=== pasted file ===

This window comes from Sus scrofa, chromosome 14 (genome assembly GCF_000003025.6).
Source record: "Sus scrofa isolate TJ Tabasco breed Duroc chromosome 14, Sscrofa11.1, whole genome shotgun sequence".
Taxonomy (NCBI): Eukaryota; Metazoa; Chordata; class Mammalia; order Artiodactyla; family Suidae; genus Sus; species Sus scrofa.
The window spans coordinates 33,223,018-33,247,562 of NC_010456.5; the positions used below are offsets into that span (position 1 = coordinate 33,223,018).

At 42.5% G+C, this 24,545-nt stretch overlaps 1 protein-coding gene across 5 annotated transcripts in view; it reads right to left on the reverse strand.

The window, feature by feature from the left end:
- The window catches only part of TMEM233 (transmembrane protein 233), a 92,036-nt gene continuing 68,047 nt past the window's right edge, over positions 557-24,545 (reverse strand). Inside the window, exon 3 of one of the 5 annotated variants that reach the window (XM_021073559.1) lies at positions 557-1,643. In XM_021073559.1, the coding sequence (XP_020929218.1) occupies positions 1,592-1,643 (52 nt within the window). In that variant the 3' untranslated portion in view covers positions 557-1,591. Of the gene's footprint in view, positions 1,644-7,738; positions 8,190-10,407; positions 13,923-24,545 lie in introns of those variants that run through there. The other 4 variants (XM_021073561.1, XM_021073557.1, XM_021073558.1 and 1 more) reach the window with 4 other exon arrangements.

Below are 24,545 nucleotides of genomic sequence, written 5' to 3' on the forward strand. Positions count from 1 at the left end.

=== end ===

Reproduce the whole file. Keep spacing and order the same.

This window comes from Sus scrofa, chromosome 14 (genome assembly GCF_000003025.6).
Source record: "Sus scrofa isolate TJ Tabasco breed Duroc chromosome 14, Sscrofa11.1, whole genome shotgun sequence".
Taxonomy (NCBI): Eukaryota; Metazoa; Chordata; class Mammalia; order Artiodactyla; family Suidae; genus Sus; species Sus scrofa.
The window spans coordinates 33,223,018-33,247,562 of NC_010456.5; the positions used below are offsets into that span (position 1 = coordinate 33,223,018).

At 42.5% G+C, this 24,545-nt stretch overlaps 1 protein-coding gene across 5 annotated transcripts in view; it reads right to left on the reverse strand.

The window, feature by feature from the left end:
- The window catches only part of TMEM233 (transmembrane protein 233), a 92,036-nt gene continuing 68,047 nt past the window's right edge, over positions 557-24,545 (reverse strand). Inside the window, exon 3 of one of the 5 annotated variants that reach the window (XM_021073559.1) lies at positions 557-1,643. In XM_021073559.1, the coding sequence (XP_020929218.1) occupies positions 1,592-1,643 (52 nt within the window). In that variant the 3' untranslated portion in view covers positions 557-1,591. Of the gene's footprint in view, positions 1,644-7,738; positions 8,190-10,407; positions 13,923-24,545 lie in introns of those variants that run through there. The other 4 variants (XM_021073561.1, XM_021073557.1, XM_021073558.1 and 1 more) reach the window with 4 other exon arrangements.

Below are 24,545 nucleotides of genomic sequence, written 5' to 3' on the forward strand. Positions count from 1 at the left end.